BY EDMUND SMITH-ASANTE
Experts involved in the study on The Economics of Ecosystems and Biodiversity (TEEB) will from today February 21, 2012, to February 23, 2012, join officials in North Africa and Middle East responsible for national biodiversity strategies and action plans (NBSAPs), in a capacity-building, workshop, to understand the economic value of nature in order to integrate this into planning.
The three-day region-wide workshop that is being held in Beirut, Lebanon, is also intended to increase capacity in the use of valuation studies on the economic benefits of biodiversity in the decision-making process.
Commenting on the importance of the workshop, Braulio Ferreira de Souza Dias, Executive Secretary to the Convention on Biological Diversity, said: “If we are truly going to mainstream biodiversity considerations into economic decision-making, we need to develop the capacity for economic valuation of ecosystem services. This workshop provides the model for this kind of training in support of sustainable development.”
For his part, Pavan Sukhdev, leader of the TEEB study, said: “TEEB provides economic analysis and policy tools to address ecosystem degradation, in order that national and local development goals can be met with the help of environmental security. TEEB also goes further than this and demonstrates, through the economics of ecosystems and biodiversity, that the value of a nation's natural capital is relevant across all government ministries, from the environment through to finance.”
Primarily, holding of the three-day workshop has been informed by the acknowledgement of governments in North Africa and the Middle East of the problem of biodiversity loss and ecosystem services and TEEB’s contribution in providing guidance for balancing economic and environmental concerns, according to a press release from the Convention on Biological Diversity (CBD) secretariat announcing the event.
Further, although many countries, including those in North Africa and the Middle East, already use national biodiversity strategies and action plans under the Convention on Biological Diversity as a central framework for coordinating policy responses to biodiversity loss across sectors and policy areas, a 2010 gap analysis by the Institute for Advanced Studies of the United Nations University revealed, that existing national biodiversity strategies and action plans do not adequately address the underlying causes of biodiversity loss.
It exposes that in particular, the mainstreaming of ecosystems services and biodiversity into economic planning and sectors, as provided for under the new Strategic Plan for Biodiversity 2011-2020 adopted under the Convention, remains a considerable challenge.
The TEEB Workshop for North Africa and the Middle East is thus the first region-wide capacity-building response to this challenge and expected to trigger regional efforts from various partners, elevate more studies in economic valuation of ecosystems and their services by experts from the region and bring it up to speed with global advanced efforts, including through more funding and integration of TEEB outcomes, into decision making and national biodiversity strategies and action plans.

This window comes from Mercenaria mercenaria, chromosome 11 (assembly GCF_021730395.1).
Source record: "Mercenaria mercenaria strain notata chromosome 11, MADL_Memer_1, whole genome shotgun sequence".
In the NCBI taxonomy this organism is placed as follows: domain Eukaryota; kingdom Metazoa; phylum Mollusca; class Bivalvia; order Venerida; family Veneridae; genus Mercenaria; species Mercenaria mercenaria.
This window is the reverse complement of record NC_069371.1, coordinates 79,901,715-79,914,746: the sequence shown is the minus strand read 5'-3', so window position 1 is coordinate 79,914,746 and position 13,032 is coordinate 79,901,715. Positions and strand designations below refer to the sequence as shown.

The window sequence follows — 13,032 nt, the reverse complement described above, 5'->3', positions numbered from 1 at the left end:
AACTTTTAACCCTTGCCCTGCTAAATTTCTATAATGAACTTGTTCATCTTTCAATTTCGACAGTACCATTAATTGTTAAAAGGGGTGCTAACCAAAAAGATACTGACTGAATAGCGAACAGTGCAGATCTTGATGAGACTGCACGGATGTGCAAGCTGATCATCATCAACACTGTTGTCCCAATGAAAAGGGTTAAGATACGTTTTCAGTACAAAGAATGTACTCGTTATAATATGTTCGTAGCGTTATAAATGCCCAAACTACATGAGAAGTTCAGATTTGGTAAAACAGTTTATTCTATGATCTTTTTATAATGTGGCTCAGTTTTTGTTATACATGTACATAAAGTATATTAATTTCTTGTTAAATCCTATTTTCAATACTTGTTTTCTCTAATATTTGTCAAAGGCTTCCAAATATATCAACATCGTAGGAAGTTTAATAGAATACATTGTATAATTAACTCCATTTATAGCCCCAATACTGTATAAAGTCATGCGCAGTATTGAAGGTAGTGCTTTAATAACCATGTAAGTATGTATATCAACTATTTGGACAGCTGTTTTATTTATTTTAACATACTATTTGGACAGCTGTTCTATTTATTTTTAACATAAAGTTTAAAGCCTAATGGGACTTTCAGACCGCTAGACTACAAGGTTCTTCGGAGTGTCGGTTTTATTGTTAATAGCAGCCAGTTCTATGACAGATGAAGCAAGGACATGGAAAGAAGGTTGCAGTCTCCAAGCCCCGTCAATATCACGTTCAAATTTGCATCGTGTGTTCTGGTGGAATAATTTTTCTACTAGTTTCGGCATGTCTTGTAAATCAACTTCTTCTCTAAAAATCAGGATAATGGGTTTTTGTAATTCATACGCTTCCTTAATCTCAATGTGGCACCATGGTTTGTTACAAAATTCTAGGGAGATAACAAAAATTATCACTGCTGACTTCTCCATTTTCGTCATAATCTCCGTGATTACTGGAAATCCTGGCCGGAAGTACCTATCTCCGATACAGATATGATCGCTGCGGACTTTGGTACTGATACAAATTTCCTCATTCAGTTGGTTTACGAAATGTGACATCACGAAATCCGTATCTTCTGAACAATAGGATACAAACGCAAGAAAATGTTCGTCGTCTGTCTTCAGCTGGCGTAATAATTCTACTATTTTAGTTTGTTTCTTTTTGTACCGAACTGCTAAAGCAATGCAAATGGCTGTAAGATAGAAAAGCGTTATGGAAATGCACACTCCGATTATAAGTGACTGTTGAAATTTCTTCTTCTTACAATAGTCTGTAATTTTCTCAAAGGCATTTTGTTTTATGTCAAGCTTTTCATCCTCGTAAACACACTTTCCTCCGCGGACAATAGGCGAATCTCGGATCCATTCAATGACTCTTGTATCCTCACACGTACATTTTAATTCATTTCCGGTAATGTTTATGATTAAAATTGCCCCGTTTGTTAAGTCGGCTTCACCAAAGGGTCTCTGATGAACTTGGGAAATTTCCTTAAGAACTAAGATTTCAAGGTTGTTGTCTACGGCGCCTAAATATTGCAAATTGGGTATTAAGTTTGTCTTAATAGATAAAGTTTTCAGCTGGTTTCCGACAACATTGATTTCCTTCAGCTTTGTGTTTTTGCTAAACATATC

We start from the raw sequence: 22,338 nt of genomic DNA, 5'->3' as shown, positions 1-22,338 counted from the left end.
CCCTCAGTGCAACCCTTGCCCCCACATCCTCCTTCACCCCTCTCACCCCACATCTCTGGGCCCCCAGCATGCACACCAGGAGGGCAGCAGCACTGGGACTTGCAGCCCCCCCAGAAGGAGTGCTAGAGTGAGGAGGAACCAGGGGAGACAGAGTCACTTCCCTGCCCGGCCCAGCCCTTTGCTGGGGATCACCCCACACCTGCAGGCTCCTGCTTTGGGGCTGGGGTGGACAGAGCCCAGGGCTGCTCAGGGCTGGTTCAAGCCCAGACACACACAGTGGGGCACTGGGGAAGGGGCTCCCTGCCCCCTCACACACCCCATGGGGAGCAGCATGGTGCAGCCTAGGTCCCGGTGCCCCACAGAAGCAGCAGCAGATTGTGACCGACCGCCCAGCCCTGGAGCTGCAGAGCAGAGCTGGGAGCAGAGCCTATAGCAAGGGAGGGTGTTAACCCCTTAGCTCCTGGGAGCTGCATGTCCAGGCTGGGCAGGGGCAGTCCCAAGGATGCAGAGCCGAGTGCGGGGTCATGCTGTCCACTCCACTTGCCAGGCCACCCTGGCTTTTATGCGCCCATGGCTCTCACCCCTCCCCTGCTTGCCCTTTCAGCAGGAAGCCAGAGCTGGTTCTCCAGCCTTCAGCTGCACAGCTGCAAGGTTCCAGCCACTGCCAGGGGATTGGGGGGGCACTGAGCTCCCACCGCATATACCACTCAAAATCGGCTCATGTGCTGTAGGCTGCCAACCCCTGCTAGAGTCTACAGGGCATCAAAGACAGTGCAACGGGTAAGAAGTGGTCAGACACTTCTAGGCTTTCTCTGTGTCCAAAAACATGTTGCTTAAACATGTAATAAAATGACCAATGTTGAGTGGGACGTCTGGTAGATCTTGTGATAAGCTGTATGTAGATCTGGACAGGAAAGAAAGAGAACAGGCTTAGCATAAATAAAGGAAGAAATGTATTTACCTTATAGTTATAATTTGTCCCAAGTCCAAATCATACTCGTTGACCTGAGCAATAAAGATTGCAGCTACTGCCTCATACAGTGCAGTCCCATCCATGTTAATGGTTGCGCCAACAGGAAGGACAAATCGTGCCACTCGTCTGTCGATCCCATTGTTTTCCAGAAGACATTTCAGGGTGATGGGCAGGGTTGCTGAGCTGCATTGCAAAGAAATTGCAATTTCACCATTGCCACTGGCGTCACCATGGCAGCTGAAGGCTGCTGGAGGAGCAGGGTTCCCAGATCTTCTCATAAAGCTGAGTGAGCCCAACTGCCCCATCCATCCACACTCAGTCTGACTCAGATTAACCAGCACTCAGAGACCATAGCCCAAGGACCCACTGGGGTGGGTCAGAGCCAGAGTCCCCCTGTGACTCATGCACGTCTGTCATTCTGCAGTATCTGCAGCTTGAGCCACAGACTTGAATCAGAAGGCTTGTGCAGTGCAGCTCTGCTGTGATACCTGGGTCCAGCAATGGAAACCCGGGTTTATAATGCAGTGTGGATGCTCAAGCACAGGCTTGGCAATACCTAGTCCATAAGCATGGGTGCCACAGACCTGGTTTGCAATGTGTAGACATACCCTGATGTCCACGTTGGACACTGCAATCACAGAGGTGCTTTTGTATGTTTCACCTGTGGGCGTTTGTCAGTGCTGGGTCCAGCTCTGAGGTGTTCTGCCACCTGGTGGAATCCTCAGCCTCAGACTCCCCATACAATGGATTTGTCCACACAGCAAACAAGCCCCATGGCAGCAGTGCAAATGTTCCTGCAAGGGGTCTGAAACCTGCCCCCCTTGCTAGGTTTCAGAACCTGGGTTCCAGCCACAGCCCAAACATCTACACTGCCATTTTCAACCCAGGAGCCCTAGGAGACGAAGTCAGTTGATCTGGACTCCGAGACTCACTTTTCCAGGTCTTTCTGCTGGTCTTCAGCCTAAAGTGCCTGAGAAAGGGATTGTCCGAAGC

The workshop is co-organised by the Secretariat of the Convention on Biological Diversity (CBD), the United Nations Environment Programme (UNEP), through its Regional Office for West Asia (ROWA) in close coordination with the Ecosystem Services Economics Unit in the UNEP Division of Environmental Policy Implementation (DEPI), the German Development Cooperation (GIZ), the Economic and Social Commission for West Asia (ESCWA) and the League of Arab States, in cooperation with the Helmholtz Centre for Environmental Research.
It has also been made possible with funds provided by the governments of Japan, Norway and Sweden, as well as the European Union, while regional organisations participating include the Food and Agriculture Organisation of the United Nations (FAO), the Arab Center for Studies of Arid Zones and Dry Lands (ACSAD), Wetland International Mediterranean Programme Office, Global Mechanism, the Lebanese National Council for Scientific Research (NCSR), national authorities on protected areas, and indigenous and local communities (ILCs).
The workshop takes place under the ecosystem management sub programme of the UNEP programme of work 2010-2011, which seeks to enhance the “capacity of countries to realign their environmental programmes and financing to address degradation of selected priority ecosystem services” and to integrate ecosystems into financial sectors operations.
TEEB, which was launched in 2007 by the G8+5 ministers of environment under the Potsdam Initiative, and coordinated by the United Nations Environment Programme (UNEP), has drawn attention to the global economic benefits provided by nature, highlighting the growing costs of biodiversity loss and ecosystem degradation and clarifying the link between nature, the ecosystem services it provides, and the role these services play in economies.
Following after this, in November 2010, the Council of Arab Ministers Responsible for Environment (CAMRE), under the League of Arab States (LAS), recognised the need for valuation studies on the economic benefits of biodiversity and ecosystem services and their links to decision-making processes, and requested funding from international organisations to hold a training workshop for this purpose.
The regional conference “The Economics of Ecosystems and Biodiversity: recognising and capturing the value of forest ecosystem services in the MENA region”, held in Tunis in June 2011, highlighted first valuation initiatives and innovative finance mechanisms with potential in the region.